- Thyrotoxic crisis or storm may develop when a large amount of thyroid hormones are released. There is a sudden exacerbation of symptoms of hyperthyroidism. Delirium develops.
Diagnosis of hyperthyroidism
A detailed personal and family history and physical examination can give the physician a clue as to the nature of this disease and its cause.
For example, a family history or past history of autoimmune disease (rheumatoid arthritis, vitiligo, pernicious anemia) will raise suspicion of Graves’ disease.
Again, the presence of thyroid eye disease including periorbital edema, diplopia, or proptosis can be another pointer to Graves’ disease.
Patients with nontoxic goiter can develop toxic multinodular goiters.
Tests to diagnose hyperthyroidism
- In hyperthyroidism, T3 and T4 levels in blood rise above the normal range.
- TSH levels fall below the normal range.
- Iodine thyroid scan will indicate how much iodine uptake is there by the thyroid and help in diagnosis because iodine is used by the thyroid to make its hormones. In hyperthyroidism, iodine uptake is increased.
- Tests for serum cholesterol and triglycerides will show their reduced levels because of the increased metabolic rate in which the body burns these lipids very fast.
- Thyroid scan will show if the whole thyroid gland is enlarged or only a particular part of it is causing hyperactivity.
- The ultrasound of the thyroid will help measure the size of the thyroid and detect any mass and its consistency.
- CT scan and MRI of the brain will help to rule out any pituitary abnormality.
Treatments for Hyperthyroidism
There are three options involved in treating hyperthyroidism.
- Methimazole(Tapezole) or Propylthiouracil(PTU). Anyone of these drugs may be used. They block the action of the thyroid hormones in the blood and interfere with the uptake of iodine by the thyroid gland, thereby blocking the formation of T3 and T4 by the thyroid gland.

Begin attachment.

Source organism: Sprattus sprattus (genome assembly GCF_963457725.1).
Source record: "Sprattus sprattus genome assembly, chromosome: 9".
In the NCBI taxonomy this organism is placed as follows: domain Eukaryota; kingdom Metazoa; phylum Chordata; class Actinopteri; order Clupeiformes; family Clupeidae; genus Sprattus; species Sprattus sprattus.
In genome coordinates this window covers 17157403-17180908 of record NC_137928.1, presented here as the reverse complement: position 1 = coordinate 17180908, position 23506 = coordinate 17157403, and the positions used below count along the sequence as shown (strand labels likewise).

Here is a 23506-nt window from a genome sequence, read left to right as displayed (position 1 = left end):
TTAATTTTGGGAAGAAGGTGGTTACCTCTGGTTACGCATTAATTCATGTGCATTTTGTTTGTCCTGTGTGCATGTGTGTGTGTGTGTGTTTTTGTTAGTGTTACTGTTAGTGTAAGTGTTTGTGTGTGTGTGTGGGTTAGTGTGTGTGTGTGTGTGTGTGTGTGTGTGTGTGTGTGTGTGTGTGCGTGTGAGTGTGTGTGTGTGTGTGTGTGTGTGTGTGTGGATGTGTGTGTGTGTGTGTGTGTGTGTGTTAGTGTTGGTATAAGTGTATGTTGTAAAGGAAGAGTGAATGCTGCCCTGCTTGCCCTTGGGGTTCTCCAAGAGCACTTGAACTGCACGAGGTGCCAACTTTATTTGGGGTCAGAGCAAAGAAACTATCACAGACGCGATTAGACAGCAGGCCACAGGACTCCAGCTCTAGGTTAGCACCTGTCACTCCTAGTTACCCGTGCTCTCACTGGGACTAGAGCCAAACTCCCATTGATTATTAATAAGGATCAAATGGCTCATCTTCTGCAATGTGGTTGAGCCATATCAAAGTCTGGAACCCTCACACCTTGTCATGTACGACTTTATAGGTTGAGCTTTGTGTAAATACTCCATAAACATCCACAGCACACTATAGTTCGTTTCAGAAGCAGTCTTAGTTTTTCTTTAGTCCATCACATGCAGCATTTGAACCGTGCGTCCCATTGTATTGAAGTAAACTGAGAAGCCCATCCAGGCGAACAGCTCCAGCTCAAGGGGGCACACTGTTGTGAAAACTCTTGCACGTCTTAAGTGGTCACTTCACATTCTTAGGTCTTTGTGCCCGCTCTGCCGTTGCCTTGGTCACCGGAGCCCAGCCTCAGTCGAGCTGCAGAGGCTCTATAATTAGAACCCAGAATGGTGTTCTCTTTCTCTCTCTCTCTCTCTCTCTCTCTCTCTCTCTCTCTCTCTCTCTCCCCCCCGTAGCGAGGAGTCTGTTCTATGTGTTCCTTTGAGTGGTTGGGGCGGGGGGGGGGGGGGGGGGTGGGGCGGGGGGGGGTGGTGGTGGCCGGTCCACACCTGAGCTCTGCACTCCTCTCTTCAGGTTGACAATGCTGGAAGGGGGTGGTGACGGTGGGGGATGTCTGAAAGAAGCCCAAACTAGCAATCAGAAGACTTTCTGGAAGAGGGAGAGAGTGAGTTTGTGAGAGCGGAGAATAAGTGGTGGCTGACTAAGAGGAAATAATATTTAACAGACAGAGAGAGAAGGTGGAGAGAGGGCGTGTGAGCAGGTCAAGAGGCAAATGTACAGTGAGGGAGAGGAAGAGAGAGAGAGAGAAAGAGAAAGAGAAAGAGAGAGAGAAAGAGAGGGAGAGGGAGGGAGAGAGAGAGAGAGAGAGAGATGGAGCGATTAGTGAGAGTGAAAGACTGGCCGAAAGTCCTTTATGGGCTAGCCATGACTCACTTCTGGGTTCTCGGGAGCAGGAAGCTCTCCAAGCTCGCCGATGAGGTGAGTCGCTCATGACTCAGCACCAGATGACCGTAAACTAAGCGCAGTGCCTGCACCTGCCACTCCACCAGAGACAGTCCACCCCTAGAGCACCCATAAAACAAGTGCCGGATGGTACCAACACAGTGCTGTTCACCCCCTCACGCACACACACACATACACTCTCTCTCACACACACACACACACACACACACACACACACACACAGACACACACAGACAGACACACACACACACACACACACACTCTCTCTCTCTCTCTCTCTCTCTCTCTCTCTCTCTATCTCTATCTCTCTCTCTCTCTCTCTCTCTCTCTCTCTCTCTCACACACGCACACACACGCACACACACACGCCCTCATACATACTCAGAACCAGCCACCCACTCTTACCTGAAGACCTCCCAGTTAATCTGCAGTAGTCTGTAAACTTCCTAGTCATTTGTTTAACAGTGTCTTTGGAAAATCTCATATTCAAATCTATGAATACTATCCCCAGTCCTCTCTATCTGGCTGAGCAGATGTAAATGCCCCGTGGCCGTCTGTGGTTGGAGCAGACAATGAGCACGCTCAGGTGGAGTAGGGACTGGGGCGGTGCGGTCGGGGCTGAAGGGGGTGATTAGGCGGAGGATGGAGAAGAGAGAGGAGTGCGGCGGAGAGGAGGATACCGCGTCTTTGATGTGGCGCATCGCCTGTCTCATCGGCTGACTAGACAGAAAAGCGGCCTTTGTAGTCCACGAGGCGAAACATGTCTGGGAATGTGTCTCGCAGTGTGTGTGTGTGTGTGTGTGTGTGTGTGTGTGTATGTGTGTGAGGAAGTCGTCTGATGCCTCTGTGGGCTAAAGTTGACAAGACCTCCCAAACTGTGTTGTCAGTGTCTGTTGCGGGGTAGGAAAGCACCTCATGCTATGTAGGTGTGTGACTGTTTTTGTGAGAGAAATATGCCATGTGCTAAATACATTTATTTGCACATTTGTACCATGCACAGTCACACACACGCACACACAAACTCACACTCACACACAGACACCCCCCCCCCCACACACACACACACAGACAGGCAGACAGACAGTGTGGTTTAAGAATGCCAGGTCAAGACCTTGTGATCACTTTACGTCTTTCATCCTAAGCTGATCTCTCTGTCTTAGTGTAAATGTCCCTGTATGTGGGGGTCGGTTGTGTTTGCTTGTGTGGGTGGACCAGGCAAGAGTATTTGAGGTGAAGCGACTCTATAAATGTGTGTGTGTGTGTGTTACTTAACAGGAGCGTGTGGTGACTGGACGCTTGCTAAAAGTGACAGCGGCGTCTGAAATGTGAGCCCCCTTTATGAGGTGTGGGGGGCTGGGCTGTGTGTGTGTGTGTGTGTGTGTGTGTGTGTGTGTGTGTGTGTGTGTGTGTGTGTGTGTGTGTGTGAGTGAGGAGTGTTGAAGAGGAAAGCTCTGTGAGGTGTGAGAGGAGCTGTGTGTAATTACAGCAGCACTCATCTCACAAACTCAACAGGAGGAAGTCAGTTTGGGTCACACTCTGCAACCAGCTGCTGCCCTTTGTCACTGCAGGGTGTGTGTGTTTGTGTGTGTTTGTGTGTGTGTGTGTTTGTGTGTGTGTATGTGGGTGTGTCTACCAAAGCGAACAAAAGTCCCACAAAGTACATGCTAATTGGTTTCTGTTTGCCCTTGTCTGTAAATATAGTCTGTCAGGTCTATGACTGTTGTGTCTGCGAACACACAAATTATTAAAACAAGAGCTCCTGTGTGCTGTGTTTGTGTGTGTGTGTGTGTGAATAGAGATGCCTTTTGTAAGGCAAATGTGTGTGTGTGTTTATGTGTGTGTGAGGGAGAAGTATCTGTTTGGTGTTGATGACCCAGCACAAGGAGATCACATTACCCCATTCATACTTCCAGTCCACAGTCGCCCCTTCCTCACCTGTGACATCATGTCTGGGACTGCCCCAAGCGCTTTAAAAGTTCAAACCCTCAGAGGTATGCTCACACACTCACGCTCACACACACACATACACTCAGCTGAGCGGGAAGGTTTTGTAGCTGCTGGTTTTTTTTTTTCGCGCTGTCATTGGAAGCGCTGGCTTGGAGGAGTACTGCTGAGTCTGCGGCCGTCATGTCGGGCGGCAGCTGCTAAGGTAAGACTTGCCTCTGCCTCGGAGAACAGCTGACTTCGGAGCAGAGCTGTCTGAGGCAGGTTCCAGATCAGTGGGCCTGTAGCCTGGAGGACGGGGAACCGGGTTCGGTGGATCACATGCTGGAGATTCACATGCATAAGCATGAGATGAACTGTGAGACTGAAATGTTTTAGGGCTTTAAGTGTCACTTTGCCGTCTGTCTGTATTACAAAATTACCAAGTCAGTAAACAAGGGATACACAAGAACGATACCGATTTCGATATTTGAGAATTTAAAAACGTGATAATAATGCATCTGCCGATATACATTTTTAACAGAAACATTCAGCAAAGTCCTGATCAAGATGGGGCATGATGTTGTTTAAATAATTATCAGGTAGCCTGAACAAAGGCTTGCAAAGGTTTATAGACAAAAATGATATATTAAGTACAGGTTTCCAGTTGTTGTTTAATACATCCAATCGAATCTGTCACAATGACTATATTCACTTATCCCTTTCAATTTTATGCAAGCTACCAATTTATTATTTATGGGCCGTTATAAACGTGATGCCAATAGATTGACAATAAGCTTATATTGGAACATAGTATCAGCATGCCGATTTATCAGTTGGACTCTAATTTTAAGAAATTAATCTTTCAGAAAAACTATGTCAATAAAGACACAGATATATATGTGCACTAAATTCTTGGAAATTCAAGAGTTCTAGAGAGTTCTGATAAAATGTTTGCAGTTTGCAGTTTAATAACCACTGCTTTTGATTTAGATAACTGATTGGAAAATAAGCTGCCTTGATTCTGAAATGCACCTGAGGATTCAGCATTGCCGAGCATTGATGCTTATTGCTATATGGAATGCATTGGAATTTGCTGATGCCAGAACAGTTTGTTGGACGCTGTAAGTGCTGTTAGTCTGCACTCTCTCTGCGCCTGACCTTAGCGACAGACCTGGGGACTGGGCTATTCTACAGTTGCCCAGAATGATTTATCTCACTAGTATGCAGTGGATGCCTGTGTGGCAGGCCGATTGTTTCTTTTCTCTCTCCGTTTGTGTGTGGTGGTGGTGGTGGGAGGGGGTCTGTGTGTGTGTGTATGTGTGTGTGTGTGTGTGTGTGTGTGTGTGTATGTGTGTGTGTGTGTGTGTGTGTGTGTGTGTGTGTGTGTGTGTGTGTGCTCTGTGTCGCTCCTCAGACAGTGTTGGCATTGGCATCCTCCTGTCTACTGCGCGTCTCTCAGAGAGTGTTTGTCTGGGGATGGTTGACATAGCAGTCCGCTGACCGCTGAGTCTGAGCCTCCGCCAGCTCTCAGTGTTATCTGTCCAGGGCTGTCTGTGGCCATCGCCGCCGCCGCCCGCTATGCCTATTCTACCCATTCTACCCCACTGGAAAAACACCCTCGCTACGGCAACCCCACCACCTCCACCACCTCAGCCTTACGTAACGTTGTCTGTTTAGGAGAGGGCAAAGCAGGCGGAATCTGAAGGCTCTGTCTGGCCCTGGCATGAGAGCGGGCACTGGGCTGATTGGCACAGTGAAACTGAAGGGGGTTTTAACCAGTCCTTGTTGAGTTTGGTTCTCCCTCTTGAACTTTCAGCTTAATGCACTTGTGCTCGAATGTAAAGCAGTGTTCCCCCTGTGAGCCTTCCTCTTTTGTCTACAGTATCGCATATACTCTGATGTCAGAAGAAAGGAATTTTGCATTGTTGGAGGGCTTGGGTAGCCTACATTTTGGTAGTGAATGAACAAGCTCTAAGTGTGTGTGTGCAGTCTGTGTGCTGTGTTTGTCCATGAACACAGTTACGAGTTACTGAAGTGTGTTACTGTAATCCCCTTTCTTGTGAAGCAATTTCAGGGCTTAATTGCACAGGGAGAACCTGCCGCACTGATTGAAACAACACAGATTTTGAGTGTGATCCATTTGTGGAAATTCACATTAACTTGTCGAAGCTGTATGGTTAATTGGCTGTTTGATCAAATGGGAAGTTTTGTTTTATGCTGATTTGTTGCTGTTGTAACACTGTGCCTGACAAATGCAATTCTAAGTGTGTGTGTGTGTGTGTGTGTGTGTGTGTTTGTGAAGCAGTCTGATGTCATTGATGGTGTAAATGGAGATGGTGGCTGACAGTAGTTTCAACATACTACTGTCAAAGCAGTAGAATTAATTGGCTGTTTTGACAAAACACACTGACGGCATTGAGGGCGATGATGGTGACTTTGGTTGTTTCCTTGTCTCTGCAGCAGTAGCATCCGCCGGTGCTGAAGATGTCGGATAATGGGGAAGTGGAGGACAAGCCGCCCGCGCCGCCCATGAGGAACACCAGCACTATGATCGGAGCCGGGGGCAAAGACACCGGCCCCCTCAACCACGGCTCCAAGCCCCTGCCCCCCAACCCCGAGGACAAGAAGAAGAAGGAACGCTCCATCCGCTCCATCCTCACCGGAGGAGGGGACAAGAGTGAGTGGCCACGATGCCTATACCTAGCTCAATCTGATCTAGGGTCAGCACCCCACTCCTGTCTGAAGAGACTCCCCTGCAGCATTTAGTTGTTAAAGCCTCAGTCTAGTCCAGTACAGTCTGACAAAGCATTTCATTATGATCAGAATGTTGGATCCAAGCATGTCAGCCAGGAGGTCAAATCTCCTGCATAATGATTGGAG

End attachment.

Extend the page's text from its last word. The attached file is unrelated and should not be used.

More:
- Beta-blockers may also be given to block the side effects of hyperthyroidism on the heart.
Radioactive iodine therapy
Radioactive iodine therapy involves giving the patient radioactive iodine-131 to drink in appropriate doses. This radioactive iodine is different from the regular iodine present in our blood.
The iodine is taken up by the cells of the overactive thyroid and it gradually destroys the thyroid cells. As a result, the increased size of the thyroid is reduced and the thyroid hormone levels are brought to normal.
The radioactivity, however, goes away over a period of time. Chances of recurrence are there after a few months or years.
Surgery for Hyperthyroidism
Surgery for hyperthyroidism is indicated when the above mentioned conservative treatment fails or cannot be given to a particular patient due to some reason. Surgical removal of a nodule or the full thyroid gland is carried out as indicated. If possible, a small portion of the thyroid may be left to maintain the thyroid hormones level in the blood.
If total removal is required, then the patient has to be kept on thyroid replacement therapy throughout life.
The outlook and long-term outcome of a case of hyperthyroidism depend on what has caused it. In some cases, hyperthyroidism may resolve on its own, while other cases require treatment.
Thyroid disorders are generally referred to an endocrinologist for treatment and cure because any comorbidities can cause dangerous complications.
For example, improper treatment can precipitate a thyroid storm or thyrotoxicosis
Nodular goiters, whether multiple or single usually continue to grow in size gradually during treatment. Hyperthyroidism is permanent in such cases. Once the medication has normalized the thyroid function, radioactive iodine ablation is recommended.
If hypothyroidism sets in due to radioactive therapy, T4 is recommended once daily.
Graves’ disease can worsen over time if left untreated and its complications can be life-threatening. Early detection and treatment improve the long-term outlook.
Subclinical hyperthyroidism may resolve on its own or progress to clinical hyperthyroidism or it may remain in the subclinical state.